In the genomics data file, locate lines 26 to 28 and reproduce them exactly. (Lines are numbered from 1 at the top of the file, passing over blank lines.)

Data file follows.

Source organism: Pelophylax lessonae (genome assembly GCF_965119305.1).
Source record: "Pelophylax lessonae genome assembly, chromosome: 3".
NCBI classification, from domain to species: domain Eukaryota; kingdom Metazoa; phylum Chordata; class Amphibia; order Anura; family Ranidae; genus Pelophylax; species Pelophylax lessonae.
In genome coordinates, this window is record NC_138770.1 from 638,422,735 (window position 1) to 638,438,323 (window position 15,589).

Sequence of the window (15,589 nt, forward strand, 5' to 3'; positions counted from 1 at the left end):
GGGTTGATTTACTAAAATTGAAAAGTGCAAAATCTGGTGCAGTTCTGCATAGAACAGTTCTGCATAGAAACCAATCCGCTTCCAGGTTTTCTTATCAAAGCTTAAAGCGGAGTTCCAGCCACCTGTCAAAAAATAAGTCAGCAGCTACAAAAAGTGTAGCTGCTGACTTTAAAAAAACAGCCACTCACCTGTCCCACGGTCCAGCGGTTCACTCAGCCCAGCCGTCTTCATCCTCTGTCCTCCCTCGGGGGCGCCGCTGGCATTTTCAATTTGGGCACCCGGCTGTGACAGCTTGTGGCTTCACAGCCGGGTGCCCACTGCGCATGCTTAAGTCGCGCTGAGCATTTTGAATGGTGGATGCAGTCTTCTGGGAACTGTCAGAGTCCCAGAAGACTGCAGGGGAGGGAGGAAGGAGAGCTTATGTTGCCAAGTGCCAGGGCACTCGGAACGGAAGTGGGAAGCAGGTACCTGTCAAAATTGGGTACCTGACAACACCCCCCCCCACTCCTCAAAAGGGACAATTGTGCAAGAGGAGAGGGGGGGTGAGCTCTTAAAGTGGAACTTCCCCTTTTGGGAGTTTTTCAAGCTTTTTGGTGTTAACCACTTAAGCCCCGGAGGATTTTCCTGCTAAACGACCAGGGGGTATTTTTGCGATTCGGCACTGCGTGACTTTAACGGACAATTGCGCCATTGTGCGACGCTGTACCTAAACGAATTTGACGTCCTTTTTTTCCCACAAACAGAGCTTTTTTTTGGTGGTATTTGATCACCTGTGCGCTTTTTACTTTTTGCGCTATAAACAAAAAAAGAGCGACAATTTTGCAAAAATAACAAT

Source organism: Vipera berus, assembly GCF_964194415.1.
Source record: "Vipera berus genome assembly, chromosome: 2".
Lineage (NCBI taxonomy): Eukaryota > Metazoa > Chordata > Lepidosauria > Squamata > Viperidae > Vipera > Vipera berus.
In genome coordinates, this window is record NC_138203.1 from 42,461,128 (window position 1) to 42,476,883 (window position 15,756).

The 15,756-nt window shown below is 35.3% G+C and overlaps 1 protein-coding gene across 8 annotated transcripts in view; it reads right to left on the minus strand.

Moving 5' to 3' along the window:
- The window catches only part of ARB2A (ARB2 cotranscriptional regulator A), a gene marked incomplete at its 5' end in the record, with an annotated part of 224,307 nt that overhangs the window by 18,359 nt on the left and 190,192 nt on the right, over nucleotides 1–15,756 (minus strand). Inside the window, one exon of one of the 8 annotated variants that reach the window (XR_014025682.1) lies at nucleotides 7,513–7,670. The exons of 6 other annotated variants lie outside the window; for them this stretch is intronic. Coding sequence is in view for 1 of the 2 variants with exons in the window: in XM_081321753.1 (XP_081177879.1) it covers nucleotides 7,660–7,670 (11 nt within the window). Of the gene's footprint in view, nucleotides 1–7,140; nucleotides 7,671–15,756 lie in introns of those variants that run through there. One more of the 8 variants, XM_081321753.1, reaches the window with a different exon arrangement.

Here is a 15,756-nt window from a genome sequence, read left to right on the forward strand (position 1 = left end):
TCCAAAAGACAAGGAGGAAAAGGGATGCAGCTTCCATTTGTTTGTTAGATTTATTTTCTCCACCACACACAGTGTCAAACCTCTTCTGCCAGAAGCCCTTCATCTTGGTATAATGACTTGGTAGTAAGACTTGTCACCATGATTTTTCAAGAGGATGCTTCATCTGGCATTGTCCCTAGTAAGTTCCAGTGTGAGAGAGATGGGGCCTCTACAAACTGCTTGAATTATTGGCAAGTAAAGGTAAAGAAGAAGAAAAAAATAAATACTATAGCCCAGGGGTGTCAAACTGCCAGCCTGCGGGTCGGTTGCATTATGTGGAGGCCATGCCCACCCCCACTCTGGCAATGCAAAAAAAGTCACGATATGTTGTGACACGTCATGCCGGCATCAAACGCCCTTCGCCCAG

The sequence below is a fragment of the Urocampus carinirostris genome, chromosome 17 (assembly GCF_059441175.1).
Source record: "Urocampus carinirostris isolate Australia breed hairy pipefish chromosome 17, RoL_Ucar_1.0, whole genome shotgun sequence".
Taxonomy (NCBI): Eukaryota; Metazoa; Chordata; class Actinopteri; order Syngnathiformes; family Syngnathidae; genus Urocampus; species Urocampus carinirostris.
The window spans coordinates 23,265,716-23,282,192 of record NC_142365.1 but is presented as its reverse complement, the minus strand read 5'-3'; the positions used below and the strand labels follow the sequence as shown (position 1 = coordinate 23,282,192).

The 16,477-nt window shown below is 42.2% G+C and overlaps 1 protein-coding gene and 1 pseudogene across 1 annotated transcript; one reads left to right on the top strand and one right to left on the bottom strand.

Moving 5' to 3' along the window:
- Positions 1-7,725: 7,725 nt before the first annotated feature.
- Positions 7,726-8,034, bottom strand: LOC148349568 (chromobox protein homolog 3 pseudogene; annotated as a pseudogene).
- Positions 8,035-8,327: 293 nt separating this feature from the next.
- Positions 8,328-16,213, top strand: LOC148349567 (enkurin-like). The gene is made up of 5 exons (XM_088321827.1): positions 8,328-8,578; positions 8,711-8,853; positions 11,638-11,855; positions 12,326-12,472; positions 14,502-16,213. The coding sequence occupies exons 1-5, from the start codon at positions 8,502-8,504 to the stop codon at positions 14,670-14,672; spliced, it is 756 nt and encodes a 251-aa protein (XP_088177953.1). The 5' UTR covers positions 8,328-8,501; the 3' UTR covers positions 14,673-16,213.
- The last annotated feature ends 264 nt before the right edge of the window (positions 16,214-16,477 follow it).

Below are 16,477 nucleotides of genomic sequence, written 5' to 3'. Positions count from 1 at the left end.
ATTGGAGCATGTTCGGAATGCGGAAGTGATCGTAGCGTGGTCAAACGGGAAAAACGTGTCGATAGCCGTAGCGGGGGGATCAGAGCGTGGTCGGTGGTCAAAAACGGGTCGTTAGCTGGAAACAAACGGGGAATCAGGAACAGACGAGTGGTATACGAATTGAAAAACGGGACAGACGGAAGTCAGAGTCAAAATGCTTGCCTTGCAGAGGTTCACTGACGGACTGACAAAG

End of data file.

- The last annotated feature ends 264 nt before the right edge of the window (positions 16,214-16,477 follow it).

Below are 16,477 nucleotides of genomic sequence, written 5' to 3'. Positions count from 1 at the left end.
ATTGGAGCATGTTCGGAATGCGGAAGTGATCGTAGCGTGGTCAAACGGGAAAAACGTGTCGATAGCCGTAGCGGGGGGATCAGAGCGTGGTCGGTGGTCAAAAACGGGTCGTTAGCTGGAAACAAACGGGGAATCAGGAACAGACGAGTGGTATACGAATTGAAAAACGGGACAGACGGAAGTCAGAGTCAAAATGCTTGCCTTGCAGAGGTTCACTGACGGACTGACAAAG